Bostrom says he is “biased” toward Vision Zero programs with a goal of zero vehicular-related deaths, and where the well-being of those in the car, outside the car and the infrastructure around the car is considered.

“We have an understanding of where and when crashes occur, and we should not necessarily try to avoid all crashes,” he says. “We should avoid injuries and fatalities. Trees might have to be cut down on one side of the road sometimes.”

Another concern of AV critics, the issue of AVs being too law-abiding and thus impeding traffic so as to create dangerous situations, is something Veoneer has been testing.

The supplier, spun off from Autoliv last year, has found if enough vehicles, say 20%, are complying with speed limits, two things can occur. The first outcome is that the other 80% of vehicles follow the same limits because they have to, or “that you actually get from A to B quicker because you don’t get congestion,” Bostrom says. “You use automation to get rid of congestion and automated cars to be pilots guiding the others,” he says.

The core technologies displayed/demonstrated by Veoneer at the 2019 CES include:

  • Pilot Assist Level 2+ ­– Gives a vehicle the ability to brake, accelerate and steer itself, but with the driver still in the loop “in an increasing number of situational conditions.” Veoneer (together with software partner Zenuity) is working with automakers to deliver its first Pilot Assist functions by 2020/2021, with more coming down the road.
  • Forward-looking cameras using “Deep Learning” technologies for more advanced and reliable driver-aid systems including next-generation highway pilot assist, potentially available in production vehicles by late 2019.
  • 5G Connectivity – In partnership with mobile broadband internet communications provider Ericsson, 5G technology enables drivers and vehicles to interact with their surroundings, including getting real-time roadside assistance and direct engagement with emergency responders, traffic controllers and people working along the road.
  • Zeus supercomputer – Zeus, a collaborative effort among Veoneer, Zenuity and NVIDIA, is claimed to be the world’s first publicly announced technology that meets the requirements for Level 4 autonomous driving. It integrates data from cameras, radars, lidars and other sources and sensors to interpret situations and take required action.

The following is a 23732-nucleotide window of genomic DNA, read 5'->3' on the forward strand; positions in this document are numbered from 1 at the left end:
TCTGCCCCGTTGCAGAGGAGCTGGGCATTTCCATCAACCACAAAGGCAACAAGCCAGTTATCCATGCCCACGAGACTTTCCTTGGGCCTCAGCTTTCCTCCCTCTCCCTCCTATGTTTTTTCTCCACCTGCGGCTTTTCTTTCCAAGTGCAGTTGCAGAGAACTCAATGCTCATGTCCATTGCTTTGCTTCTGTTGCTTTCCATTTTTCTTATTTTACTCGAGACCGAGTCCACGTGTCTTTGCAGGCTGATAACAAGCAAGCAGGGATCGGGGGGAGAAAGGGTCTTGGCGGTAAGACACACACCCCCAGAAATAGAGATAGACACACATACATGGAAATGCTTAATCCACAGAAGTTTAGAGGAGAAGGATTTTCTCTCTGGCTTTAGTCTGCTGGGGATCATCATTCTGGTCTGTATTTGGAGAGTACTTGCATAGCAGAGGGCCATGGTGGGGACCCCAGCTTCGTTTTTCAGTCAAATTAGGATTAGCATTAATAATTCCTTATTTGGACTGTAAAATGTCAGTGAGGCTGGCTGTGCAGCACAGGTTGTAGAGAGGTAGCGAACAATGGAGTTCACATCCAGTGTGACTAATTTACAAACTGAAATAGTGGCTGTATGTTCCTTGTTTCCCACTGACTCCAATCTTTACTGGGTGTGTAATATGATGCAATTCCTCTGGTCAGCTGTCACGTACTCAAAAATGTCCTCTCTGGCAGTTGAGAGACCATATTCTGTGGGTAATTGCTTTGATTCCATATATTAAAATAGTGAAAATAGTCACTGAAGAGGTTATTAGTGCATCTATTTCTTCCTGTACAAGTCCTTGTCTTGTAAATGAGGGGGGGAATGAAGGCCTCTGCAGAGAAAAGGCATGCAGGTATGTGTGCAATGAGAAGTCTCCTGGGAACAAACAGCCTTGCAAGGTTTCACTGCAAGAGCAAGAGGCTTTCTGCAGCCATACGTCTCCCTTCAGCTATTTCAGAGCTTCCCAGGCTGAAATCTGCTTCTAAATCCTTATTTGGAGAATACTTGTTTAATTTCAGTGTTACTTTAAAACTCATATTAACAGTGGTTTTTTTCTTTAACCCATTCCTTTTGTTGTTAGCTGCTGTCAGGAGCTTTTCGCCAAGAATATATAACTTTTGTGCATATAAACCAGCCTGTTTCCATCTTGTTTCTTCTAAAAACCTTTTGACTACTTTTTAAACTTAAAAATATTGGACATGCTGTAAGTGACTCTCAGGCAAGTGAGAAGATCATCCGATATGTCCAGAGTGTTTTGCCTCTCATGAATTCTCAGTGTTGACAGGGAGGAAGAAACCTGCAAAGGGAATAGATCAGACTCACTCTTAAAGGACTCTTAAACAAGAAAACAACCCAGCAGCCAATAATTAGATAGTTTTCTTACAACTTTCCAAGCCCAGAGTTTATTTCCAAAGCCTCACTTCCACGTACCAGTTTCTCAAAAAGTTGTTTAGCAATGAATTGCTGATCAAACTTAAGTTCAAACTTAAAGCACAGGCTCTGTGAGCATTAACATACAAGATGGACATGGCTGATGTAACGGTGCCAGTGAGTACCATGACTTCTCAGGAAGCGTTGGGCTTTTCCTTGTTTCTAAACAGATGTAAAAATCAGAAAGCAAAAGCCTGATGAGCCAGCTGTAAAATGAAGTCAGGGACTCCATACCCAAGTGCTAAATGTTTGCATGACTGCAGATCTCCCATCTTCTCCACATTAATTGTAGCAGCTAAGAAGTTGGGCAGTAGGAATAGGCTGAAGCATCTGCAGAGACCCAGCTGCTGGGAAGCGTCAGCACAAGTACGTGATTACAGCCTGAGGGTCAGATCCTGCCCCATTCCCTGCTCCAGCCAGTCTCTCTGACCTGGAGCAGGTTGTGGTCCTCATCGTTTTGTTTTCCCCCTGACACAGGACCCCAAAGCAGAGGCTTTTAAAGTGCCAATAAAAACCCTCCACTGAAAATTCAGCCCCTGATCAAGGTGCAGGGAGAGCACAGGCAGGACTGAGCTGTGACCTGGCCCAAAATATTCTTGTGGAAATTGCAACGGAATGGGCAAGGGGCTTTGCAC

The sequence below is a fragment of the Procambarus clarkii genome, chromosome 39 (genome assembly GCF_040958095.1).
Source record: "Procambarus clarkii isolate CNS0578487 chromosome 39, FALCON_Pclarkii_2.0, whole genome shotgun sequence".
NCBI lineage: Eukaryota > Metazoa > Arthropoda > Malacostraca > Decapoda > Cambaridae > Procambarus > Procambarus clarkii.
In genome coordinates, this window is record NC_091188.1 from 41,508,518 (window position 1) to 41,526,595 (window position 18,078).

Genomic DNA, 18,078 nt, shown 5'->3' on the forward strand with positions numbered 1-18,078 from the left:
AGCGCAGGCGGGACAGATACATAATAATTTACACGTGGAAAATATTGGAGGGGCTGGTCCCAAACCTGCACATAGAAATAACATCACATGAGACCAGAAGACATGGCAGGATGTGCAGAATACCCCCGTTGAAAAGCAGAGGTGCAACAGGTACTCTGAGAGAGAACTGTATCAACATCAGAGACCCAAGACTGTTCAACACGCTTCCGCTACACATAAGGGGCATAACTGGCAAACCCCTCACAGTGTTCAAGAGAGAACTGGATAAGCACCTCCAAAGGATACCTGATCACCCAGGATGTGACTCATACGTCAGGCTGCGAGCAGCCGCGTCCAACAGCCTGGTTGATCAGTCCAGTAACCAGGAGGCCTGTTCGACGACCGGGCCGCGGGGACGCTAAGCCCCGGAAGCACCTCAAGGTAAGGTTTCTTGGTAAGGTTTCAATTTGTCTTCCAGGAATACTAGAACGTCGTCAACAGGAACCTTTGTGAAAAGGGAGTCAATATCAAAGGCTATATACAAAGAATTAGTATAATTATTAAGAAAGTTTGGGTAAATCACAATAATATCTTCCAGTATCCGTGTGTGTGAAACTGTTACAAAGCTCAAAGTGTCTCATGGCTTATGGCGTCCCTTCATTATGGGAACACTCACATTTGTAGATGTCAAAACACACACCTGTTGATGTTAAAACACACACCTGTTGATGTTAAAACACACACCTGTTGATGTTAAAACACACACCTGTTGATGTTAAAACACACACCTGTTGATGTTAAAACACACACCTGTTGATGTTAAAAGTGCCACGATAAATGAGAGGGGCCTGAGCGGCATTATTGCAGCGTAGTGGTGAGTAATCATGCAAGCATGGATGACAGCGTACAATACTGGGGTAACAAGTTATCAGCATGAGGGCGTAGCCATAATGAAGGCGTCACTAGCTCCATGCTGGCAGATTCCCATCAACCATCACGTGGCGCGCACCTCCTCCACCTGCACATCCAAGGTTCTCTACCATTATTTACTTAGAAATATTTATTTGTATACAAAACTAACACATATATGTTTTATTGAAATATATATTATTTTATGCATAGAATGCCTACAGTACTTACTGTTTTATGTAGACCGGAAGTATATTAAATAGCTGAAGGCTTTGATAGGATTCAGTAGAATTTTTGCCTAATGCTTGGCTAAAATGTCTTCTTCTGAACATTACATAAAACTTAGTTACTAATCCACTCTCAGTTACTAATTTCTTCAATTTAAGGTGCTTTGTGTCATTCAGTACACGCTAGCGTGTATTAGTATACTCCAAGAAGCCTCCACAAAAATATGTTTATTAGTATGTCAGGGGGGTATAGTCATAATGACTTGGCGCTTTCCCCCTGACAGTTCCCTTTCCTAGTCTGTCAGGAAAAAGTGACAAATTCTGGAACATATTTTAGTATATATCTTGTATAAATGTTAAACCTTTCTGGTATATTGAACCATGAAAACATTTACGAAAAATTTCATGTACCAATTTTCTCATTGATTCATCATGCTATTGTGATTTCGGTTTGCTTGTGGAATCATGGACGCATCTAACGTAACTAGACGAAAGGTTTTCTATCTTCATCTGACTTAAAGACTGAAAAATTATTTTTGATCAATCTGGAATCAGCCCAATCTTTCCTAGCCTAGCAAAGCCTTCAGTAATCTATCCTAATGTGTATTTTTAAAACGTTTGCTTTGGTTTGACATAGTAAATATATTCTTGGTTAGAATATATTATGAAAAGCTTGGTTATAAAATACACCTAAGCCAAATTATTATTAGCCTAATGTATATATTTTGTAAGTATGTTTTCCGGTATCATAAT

In the case of connectivity with infrastructure, Bostrom says he foresees private investment as a way to circumvent the issue of asking taxpayers to fund the deployment of smart traffic lights and other connected traffic-management systems in cities.

“I believe that 5G (implementation) will be more driven by entrepreneurs of the business rather than a city,” he says. “I don’t believe that the city should pay anything.” He says the “usual way” of funding new technology, via private money, likely will be relied upon.

A 2017 study by Black and Veatch revealed uncertainty among municipalities, as well as related commercial and utility businesses, on how to pay for such infrastructure. Only 5% of municipalities surveyed said they would be willing to use property taxes to fund smart-city initiatives.

What will drive deployment of smart infrastructure, be it publicly or privately funded, will be if end users can see its value, says Bostrom. “For example, if they go faster from (points) A to B in a city, then they (will be) interested in getting that connectivity.”

If not, he says Veoneer doesn’t see a future where you are 100% dependent on any particular technology.

“The connectivity part, we see that as a sensor. So if you have radar, camera, maybe lidar, a GPS signal where you are, and then you add connectivity, you fuse all of this. So if it’s heavy rain and the camera doesn’t give you what it normally gives, you rely more on the radar or the connectivity, etc. So we are just adding robustness to the sensor set.”

While LIV has only been demonstrated at CES, Bostrom says Veoneer is hopeful to get the car, a retrofitted Lincoln MKS, into a pilot program that puts average consumers into the driver’s seat.

“So we only build it up here for demonstration...(but) we are looking for different opportunities, especially to understand those moments of truth (experienced) on the closed course, because we are really interested in getting an understanding of the user experience,” Bostrom says.